Here’s the company blurb to clearer idea of what you’re in with a chance to win:
“From Aardman, the acclaimed creators of Wallace & Gromit, Shaun the Sheep™ Shear Heat follows Shaun and his pals as they get up to yet more mischief! Comprising of ten short episodes, viewers are welcomed back to Mossy Bottom Farm to follow Shaun, Bitzer and the rest of the gang as they embark on a series of fun-filled adventures. Including hilarious episodes such as Shaun the Fugitive, Bull Vs Wool and The Hang Glider, this animated series will keep the kids laughing all summer. As well as a range of exciting behind-the-scenes features, the DVD also includes the teaser trailer for Shaun the Sheep™ The Movie , which is being released on February 6th 2015, and an in-pack colouring sheet. Be sure to join in the fun this summer as Shaun the Sheep – Shear Heat OUT NOW on DVD.”
Day to day, getting dinner on the table has been one of my greatest challenges with two. Sometimes being able to just stick something in the microwave one-handed is a saviour, while I balance a fussy four-month-hold on a hip. With this in mind, I’m welcoming the tips in this guest post:
It’s that time of year again when parents everywhere are preparing to have the kids at home for 6 weeks over the summer.
With the kids off school and long summer evenings keeping us in the sunlight for longer, tea might get served up a little later than usual – so how do you find a quick and nutritious tea that can be cooked in a jiffy?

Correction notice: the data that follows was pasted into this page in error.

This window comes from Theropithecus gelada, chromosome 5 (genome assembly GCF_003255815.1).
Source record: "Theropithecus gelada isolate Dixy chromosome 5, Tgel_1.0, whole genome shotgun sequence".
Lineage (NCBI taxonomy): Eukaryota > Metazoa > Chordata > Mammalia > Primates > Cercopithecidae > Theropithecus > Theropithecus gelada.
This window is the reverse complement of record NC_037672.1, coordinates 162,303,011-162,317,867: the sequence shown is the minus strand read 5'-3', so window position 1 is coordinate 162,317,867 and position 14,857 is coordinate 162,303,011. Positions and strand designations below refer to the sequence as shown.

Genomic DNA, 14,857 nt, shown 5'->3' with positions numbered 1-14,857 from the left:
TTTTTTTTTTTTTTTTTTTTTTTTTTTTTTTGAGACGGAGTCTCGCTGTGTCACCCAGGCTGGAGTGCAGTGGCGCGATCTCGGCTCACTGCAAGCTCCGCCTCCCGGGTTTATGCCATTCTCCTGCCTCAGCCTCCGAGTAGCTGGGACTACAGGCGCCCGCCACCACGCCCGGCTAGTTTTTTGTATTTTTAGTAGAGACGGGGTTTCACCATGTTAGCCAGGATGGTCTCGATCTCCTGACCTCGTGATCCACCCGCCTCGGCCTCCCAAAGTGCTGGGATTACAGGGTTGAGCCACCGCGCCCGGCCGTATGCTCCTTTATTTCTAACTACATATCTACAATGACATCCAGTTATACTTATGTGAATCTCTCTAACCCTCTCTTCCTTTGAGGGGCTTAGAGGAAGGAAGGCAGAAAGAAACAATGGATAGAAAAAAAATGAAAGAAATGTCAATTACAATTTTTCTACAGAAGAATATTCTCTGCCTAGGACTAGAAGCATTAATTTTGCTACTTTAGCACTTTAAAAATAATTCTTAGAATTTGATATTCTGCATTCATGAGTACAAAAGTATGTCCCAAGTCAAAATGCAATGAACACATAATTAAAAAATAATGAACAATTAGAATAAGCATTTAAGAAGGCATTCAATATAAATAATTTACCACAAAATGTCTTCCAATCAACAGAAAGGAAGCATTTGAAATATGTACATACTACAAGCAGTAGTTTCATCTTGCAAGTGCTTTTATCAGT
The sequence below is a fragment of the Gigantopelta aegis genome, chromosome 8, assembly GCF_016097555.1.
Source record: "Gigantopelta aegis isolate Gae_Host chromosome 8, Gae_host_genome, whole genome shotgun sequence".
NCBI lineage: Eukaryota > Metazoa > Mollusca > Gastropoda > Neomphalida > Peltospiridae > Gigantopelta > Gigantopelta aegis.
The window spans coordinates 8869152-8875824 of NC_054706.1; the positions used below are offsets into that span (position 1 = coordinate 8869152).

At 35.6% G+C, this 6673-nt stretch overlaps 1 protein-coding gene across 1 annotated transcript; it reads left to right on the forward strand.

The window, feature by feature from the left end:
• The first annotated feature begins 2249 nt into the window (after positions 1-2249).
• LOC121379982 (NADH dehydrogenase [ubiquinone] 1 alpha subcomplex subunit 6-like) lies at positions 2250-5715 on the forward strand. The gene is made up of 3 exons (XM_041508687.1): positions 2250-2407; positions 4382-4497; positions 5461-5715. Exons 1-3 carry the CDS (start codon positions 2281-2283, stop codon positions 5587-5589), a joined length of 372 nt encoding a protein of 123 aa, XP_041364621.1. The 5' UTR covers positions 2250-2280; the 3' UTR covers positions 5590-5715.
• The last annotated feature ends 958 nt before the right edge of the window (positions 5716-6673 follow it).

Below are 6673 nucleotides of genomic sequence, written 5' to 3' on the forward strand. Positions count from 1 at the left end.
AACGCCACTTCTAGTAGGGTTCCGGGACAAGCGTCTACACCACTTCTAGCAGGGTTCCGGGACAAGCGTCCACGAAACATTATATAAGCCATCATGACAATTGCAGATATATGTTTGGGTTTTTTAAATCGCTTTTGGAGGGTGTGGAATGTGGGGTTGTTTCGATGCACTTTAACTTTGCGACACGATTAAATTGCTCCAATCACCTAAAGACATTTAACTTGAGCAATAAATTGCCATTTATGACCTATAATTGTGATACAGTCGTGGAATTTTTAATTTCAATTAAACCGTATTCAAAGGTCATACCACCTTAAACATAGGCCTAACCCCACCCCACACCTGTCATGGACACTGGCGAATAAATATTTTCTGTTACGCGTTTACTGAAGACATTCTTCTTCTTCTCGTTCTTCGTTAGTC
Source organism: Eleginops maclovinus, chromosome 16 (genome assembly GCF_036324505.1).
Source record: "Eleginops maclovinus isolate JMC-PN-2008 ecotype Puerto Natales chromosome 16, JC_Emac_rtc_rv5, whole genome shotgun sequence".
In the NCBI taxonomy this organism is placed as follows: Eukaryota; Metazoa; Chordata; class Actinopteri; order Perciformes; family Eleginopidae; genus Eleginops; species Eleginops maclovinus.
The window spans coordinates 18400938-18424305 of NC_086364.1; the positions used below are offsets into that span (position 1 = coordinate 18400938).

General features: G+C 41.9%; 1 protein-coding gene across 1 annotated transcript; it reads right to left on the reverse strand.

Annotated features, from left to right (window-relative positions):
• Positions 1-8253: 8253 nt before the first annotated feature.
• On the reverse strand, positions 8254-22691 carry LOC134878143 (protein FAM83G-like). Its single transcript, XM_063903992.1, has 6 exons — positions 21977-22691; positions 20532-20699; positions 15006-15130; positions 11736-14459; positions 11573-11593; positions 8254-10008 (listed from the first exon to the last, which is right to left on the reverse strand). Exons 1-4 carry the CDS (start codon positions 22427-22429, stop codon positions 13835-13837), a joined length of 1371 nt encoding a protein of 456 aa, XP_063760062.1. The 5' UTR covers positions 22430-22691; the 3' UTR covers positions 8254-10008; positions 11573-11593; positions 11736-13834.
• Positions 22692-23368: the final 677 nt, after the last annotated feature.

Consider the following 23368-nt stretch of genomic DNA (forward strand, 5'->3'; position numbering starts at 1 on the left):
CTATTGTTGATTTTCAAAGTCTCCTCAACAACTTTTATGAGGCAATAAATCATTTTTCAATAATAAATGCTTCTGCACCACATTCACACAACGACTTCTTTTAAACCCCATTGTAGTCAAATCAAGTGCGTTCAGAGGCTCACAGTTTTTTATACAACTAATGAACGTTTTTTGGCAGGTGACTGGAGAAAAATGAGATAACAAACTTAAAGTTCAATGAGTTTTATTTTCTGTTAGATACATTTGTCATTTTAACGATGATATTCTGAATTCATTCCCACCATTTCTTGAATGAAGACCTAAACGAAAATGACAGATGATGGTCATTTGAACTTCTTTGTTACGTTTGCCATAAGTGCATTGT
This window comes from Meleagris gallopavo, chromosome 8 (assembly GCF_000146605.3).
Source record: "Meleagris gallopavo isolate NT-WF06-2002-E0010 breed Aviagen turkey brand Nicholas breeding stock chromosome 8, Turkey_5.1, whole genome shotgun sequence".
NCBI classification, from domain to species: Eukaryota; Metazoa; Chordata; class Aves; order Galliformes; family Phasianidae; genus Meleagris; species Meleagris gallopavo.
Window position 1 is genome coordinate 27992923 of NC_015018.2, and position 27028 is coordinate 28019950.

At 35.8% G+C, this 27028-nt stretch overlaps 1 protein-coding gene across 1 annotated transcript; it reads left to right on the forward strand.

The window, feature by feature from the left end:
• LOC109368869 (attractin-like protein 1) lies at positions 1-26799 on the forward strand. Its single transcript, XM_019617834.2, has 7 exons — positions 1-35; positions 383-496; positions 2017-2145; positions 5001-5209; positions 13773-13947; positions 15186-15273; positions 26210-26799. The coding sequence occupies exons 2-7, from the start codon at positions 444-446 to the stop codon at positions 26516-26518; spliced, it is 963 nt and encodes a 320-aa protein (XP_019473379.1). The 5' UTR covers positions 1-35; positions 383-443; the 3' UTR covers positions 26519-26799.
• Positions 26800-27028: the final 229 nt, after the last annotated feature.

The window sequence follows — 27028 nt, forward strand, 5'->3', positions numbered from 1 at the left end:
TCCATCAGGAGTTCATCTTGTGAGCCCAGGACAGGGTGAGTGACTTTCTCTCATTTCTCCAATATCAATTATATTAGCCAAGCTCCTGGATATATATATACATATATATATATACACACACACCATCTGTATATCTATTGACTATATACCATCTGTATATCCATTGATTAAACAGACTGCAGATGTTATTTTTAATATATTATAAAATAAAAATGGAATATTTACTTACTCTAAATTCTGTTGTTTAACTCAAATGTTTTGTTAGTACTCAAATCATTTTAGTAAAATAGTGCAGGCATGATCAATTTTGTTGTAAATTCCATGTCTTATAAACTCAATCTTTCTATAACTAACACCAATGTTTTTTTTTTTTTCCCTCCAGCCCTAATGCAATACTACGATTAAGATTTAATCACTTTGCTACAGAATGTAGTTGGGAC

Potatoes are available everywhere, from the farm shop to supermarket; buy in bulk or in small packs of new potatoes. They count as one of the five a day, so we can feel fine giving them to toddlers. It’s an easy win isn’t it?
Tired little ones
Perhaps you have a menu planner, but sometimes just when the kids are getting restless and hungry you’re thinking what’s for tea? McCain ready-made jacket potatoes from the microwave can cut the prep time down even further because the cooking is already done for you.
Team the potato with some yummy filings which will stimulate the taste buds and tea’s done and dusted for another night! It keeps us calm and mindful to know that a simple carbohydrate with a tasty filing has hit the spot and you can always serve the jacket spuds as a lunchtime treat too if you and your little ones are growing tired of sandwiches!
Quick fire recipes
If you’re not sure what to serve with your jacket spud then many supermarkets and magazines offer jacket potato filling suggestions to help you on your way. Here are a few common favourites:
• Cheesy Beans: a classic combo, all you need is a little grated cheese and a tin of everyone’s favourite baked beans. It might be a little messy but it’ll hit the spot. You can always use spaghetti hoops or alphabet letters instead of beans too